If books were trees, I’d have a forest in my head. It’s 842,622 words long, filled with sweeping character arcs, murky intentions, sacrificial heroism, the syncopated percussion of snapping bones, the crackling discharge of magic, the heady musk of blood. It’s a trilogy that has marinated in my conscious for near twenty years. It dwells in the vaults of my mind, the limbs of its beautiful prose framed by spaces, commas and periods, yearning to live the life of ink, dripped and stamped into meaning. My epic magnum opus.
Of course, I pulled that word count out of the ether, but I tend to read and desire to write doorstoppers . . . as long as they’re well-written. Twice before I tried to write the first book of my planned trilogy, and twice before I wrote myself into more corners than any house has a right to claim. The trees of my series blinded me, cramped the single tree I was trying to cultivate. It wasn’t until I heard other authors I respect and read talk about postponing larger projects that consumed their younger years while they honed their craft that I realized I was biting off more than my writing chops could chew. Carrying a story through a single book is far easier than trying to drape one over the frame of a series.
This is why most authors I’ve spoken with advise not trying to write a series fresh out of the gates. Usually, the untried author won’t be up to the challenge. Does this mean you’ll never be able to write a series? No. Michael Jordan didn’t dunk the first time he jumped, Brett Favre didn’t throw a touchdown the first time he picked up a football. And besides, most publishers won’t buy a series from an unknown author, though there are the occasional exceptions: Joe Abercrombie, Sam Sykes, R. Scott Bakker and others. Some publisher submission guidelines even go so far as to say if you’re submitting something that’s part of a larger work not to provide any info on the later books. If they’re interested, they’ll ask.
So, the advice which was given to me and which I now pass on to any other aspiring speculative fiction writers out there is to write a self-contained, stand alone novel-or six-before tackling a series. Prove to yourself you can carry a story from its beginning, through the muddy middle to its brilliant climax. The best series-in my opinion-contain books that stand on their own with beginnings, middles and endings, so focus on that when you’re just starting out. But-and this is important-don’t hold back! Don’t cling to your best ideas so you can use them in an eventual series, use them in what you’re writing now! You want anything you write to stand out and wow the reader . . . like a majestic tree standing apart from the forest.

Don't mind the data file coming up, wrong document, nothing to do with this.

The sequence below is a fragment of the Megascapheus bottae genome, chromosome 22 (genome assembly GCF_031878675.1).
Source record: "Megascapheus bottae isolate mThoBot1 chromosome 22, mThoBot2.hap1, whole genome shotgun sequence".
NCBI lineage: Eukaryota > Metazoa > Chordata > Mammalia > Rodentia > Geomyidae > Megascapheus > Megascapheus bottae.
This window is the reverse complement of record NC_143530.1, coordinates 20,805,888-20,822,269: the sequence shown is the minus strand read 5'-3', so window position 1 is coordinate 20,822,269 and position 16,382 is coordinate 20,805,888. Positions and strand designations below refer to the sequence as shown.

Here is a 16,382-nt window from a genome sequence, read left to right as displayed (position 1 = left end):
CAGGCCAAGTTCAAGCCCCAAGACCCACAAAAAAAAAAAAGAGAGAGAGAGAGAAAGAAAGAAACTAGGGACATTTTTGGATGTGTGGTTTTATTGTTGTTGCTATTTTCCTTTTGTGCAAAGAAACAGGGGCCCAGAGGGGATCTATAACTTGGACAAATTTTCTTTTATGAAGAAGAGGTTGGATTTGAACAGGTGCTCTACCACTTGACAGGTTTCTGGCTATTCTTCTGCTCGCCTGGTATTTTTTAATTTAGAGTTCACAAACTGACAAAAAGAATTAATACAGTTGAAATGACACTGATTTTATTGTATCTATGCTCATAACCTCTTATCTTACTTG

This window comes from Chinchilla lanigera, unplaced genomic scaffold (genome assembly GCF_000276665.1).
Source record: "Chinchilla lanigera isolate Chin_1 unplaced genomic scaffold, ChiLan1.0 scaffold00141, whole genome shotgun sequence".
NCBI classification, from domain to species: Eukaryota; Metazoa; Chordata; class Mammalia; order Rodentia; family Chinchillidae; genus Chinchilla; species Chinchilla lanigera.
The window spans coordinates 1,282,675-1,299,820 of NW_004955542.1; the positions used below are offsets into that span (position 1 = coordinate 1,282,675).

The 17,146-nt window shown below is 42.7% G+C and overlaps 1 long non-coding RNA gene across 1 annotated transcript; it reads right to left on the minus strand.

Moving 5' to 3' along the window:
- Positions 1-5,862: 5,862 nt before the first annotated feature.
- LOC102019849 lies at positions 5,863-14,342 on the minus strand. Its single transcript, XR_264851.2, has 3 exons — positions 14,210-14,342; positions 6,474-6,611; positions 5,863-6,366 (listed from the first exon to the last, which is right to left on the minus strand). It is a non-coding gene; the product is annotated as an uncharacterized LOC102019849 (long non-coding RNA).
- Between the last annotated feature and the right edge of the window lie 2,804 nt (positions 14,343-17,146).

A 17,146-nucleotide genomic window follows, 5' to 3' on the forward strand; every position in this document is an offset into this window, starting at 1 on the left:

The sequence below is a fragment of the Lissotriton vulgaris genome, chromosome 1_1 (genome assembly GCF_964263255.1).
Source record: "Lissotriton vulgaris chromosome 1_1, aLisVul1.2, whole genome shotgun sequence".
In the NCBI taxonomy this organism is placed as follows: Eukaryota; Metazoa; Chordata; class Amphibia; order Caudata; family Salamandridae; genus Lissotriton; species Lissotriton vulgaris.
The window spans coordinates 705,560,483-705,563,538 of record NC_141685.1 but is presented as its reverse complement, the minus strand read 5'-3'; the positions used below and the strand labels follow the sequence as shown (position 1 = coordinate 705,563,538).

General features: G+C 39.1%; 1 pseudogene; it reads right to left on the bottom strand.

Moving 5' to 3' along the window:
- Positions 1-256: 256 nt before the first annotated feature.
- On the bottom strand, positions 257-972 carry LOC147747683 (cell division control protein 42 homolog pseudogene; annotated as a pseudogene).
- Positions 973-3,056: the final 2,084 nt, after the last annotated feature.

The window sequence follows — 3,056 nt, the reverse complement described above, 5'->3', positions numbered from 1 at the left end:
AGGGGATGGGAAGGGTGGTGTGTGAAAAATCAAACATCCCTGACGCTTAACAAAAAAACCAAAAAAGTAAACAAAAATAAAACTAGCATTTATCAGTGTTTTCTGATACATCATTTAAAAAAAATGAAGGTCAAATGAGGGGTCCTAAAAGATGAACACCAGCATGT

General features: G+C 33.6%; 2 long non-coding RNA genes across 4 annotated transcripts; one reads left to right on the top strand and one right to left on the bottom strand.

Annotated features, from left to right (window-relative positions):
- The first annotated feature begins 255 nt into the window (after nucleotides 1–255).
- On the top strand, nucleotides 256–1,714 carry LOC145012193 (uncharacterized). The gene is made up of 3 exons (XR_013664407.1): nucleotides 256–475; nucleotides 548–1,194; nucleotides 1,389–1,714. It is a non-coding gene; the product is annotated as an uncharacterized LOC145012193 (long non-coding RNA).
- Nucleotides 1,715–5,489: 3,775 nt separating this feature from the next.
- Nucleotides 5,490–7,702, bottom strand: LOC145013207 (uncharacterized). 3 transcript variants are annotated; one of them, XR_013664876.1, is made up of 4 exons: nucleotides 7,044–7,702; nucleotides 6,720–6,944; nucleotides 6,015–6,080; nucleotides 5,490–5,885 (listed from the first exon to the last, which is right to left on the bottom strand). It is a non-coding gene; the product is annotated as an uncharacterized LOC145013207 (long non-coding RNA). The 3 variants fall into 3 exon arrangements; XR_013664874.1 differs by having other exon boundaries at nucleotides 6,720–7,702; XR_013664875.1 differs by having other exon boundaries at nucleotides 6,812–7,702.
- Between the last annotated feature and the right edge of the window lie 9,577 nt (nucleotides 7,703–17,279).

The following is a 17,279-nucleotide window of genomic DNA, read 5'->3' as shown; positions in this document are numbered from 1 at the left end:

That’s interesting, as I seem to be going counter; I’m writing the first part of a trilogy, but want the first book to be able to potentially stand alone, so I’ll be able to follow the advice of keeping the two follow-ups on the sly. Thanks for this; it’s really helpful.
I think a lot depends on your natural bent and the complexity of your plot idea. My entire life I’ve almost exclusively read series, so that’s the way my mind thinks and that’ s what I’m writing although I do set them up so they can stand alone. On the other hand, I have an idea that has been percolating for nearly a year now. I won’t start it for probably another year as I continue to hone my craft because this one is larger, more epic, and significantly more complicated than anything I’ve attempted up to this point. I know I’m not ready so I’ll put it off until I am. I was talking with a published author friend of mine and she said a similar thing about a series currently in publication. She has a plot twist coming and she’s glad she won’t have to deal with it for a few more books while she continues to hone her skills even further to be able to better deal with the challenge. Being aware of your abilities so you work on taking them to the next level is key.